Thanksgiving can have a different meaning for all from a celebration of harvest to a time of giving thanks for the blessings of the past year, but as we sit to enjoy the meal prepared, it is important to be reminded of our farmers who work hard to supply us with fresh farm products.
You’ve likely heard of hazelnuts, perhaps even used them in some delightful dessert or savory dishes and garnishes. If you give my children a choice between peanut butter or a chocolaty hazelnut spread, the peanut butter jar remains unopened. About 40 percent of global hazelnut production goes into making one product – Nutella.
Our recent cycles of warm weather and snow have been somewhat of a nuisance; however, for those of you with a thin stand of vegetation in your pasture or hay field, this weather may be a great aid in frost seeding these areas.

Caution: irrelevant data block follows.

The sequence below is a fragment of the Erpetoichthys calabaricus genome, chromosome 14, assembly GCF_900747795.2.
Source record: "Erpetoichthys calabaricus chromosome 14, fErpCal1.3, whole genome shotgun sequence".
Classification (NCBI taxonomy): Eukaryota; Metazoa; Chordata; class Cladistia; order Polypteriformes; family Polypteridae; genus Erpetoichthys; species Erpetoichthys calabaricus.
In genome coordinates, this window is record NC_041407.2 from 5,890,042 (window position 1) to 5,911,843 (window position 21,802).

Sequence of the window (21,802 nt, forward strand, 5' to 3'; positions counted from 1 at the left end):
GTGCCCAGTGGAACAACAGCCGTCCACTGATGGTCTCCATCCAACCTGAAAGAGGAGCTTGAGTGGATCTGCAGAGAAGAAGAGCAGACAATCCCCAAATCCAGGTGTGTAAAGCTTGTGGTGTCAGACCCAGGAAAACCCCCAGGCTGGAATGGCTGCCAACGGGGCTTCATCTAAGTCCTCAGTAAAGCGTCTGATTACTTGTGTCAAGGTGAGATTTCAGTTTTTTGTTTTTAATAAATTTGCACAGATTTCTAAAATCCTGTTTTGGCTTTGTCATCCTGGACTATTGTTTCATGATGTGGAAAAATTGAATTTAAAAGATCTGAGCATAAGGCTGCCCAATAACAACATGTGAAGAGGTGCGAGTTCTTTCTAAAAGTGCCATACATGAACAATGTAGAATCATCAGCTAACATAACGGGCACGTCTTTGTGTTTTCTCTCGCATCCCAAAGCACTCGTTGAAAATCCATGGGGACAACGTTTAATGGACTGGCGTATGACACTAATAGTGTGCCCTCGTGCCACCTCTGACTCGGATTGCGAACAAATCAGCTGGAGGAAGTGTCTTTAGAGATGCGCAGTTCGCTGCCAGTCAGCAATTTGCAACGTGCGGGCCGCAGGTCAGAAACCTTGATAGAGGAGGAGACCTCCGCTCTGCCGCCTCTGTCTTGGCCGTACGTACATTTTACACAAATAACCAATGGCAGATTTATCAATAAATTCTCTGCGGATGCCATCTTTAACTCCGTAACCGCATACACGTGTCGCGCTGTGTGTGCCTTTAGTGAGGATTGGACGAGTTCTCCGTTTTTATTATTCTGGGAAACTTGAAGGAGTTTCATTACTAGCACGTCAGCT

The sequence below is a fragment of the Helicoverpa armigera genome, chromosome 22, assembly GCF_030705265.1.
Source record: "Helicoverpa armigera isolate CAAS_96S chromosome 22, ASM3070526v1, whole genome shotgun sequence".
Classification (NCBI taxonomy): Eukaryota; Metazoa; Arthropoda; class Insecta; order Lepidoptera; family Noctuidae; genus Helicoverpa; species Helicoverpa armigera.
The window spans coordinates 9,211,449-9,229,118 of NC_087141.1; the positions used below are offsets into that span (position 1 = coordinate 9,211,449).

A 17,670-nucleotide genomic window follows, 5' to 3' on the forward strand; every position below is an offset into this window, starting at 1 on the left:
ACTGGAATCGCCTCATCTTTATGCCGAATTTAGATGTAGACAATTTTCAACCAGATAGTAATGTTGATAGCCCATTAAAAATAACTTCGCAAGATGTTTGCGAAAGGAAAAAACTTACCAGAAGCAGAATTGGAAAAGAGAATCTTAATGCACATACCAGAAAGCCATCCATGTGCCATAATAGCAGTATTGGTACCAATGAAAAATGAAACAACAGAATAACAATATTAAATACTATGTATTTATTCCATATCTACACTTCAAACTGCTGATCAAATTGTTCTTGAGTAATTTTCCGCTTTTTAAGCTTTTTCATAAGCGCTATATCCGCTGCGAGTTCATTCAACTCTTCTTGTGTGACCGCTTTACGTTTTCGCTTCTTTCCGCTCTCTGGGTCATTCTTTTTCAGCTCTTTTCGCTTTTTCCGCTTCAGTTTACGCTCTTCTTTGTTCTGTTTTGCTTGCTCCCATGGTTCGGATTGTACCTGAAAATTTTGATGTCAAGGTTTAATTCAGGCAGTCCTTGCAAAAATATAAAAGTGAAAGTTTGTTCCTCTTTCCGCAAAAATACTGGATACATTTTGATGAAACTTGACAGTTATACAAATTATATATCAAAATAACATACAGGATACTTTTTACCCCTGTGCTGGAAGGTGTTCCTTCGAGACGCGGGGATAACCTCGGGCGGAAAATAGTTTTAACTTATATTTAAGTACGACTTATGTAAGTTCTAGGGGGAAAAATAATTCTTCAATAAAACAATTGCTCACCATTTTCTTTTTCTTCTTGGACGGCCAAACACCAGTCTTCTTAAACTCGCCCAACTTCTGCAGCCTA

Introduction to Frost Seeding
Do you think at some point as children our imagination changes from imaginary friends, action figures, tea parties, and dolls to speculative market planning? How dull the adult imagination can be. However, if there is one thing about winter, it puts my imagination into overdrive. I create these visions of farming on a grand scale with employees, tourists, and food. Yes, food! My perfect farm would have a café, perhaps a small local brewery operation as well.
I love parsnips. But have you ever bought parsnips at a grocery store? Let me share my experience. At the checkout lane, the cashier always has a befuddled look when parsnips are up for scanning. A look that I know all too well.
“Oh, those are parsnips,” I tell the cashier.
Satisfied the cashier enters the code and scans the root vegetable, usually adding, “Hmm, looks like white carrots.”